Incidence and host determinants of work-related rhinoconjunctivitis in apprentice pastry-makers
Article first published online: 18 SEP 2002
Volume 57, Issue 10, pages 913–918, October 2002
How to Cite
Gautrin, D., Ghezzo, H., Infante-Rivard, C. and Malo, J.-L. (2002), Incidence and host determinants of work-related rhinoconjunctivitis in apprentice pastry-makers. Allergy, 57: 913–918. doi: 10.1034/j.1398-9995.2002.23636.x
- Issue published online: 18 SEP 2002
- Article first published online: 18 SEP 2002
- Accepted for publication 3 June 2002
- bakers' rhinitis;
- occupational exposure;
- prospective study;
Background: The authors recently assessed the incidence and determinants of immunologic sensitization to flour in apprentice pastry-makers. The aim of this work was to determine the incidence of work-related rhinoconjunctivitis (RC) symptoms and their determinants.
Methods: For this 188/230 entrants (81.7%) were evaluated before starting exposure to flour, and again 10.8 and 16.8 months after. Questionnaires and skin prick testing to common and work-related allergens were administered at each visit. Bronchial responsiveness to methacholine was assessed at baseline in all subjects and in a subgroup at follow-up.
Results: Thirty subjects (16.1%) reported new work-related RC symptoms (13.1 per 100 person–years); in three subjects (1.6%), these were accompanied by incident skin prick test reactivity to flour-derived allergens. Skin prick test reactivity to grass pollens (OR = 3.0, 95% CI, 1.3–6.7) and to pets (OR = 2.5, 95% CI, 1.1–5.9), persistent rhinitis (OR = 3.1, 95% CI, 1.1–8.4), seasonal RC (OR = 2.5, 95% CI, 1.1–5.5), RC on contact with pets (OR = 2.3, 95% CI, 1.03–5.0) and skin prick test reactivity to wheat flour (OR = 10.5, 95% CI, 2.3–46.8), assessed at baseline, were significantly associated with the incidence of work-related RC symptoms. Multivariate logistic regression analysis yielded significant OR of skin prick test reactivity to wheat flour at baseline (OR = 7.1, 95% CI, 1.7–35.1) and persistent rhinitis (OR = 3.9, 95% CI, 1.01–9.6) for the incidence of work-related RC symptoms. Increased bronchial hyperresponsiveness at follow-up was more frequent, although not significantly, in subjects positive to skin prick test to flour on entry and reporting new work-related symptoms (3/5), than in other subjects (4/17).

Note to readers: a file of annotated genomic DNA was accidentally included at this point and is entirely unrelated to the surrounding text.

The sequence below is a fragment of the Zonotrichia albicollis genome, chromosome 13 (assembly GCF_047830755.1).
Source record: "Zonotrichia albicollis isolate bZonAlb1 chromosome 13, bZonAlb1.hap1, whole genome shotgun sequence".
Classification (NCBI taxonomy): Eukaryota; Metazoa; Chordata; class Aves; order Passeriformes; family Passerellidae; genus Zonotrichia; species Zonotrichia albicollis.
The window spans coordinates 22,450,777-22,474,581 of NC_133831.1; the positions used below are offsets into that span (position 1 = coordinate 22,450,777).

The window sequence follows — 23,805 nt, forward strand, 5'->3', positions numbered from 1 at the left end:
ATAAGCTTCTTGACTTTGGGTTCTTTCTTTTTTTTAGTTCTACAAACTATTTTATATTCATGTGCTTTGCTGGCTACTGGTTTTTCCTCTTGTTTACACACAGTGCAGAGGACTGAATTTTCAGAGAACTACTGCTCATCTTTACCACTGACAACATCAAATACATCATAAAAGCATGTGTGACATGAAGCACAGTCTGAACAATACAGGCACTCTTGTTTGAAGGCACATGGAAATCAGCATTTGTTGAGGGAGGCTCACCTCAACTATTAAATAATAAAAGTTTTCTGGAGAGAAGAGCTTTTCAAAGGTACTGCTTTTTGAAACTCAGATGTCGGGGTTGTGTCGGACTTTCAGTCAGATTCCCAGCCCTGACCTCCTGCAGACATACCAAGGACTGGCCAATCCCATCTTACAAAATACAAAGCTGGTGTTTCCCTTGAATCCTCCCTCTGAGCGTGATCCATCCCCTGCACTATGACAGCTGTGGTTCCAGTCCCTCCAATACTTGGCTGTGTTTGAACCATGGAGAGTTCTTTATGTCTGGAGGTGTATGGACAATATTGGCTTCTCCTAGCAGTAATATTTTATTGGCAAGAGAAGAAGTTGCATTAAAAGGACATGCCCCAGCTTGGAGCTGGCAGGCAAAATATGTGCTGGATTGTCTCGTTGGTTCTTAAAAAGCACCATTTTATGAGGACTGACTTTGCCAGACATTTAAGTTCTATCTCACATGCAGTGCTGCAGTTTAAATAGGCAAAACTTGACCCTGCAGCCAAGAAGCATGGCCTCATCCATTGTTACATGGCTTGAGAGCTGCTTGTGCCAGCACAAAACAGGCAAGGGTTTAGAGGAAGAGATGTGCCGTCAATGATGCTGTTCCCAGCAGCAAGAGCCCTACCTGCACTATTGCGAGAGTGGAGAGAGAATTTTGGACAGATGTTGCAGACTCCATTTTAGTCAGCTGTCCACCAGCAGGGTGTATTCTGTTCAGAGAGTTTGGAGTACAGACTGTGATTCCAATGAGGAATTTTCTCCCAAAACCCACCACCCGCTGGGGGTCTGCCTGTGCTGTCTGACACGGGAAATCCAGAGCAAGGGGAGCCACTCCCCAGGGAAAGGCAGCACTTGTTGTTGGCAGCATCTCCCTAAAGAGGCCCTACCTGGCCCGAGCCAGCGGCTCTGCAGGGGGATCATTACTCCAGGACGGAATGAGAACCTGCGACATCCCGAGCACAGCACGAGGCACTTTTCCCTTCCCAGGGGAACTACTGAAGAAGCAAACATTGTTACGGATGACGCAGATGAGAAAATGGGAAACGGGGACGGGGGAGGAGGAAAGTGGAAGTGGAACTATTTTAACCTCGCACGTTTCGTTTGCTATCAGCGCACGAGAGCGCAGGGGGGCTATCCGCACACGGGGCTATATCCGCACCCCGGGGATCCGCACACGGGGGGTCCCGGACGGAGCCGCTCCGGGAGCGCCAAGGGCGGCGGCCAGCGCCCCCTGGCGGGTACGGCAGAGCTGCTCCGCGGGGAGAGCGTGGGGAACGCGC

Conclusions: The incidence of work-related RC symptoms among apprentice pastry-makers was high (16.1% 30/186), while a minority (3/30) also developed skin prick test reactivity to flour. Skin prick test reactivity to wheat flour and persistent allergic rhinitis on starting exposure to flour are significant determinants for the development of work-related RC symptoms.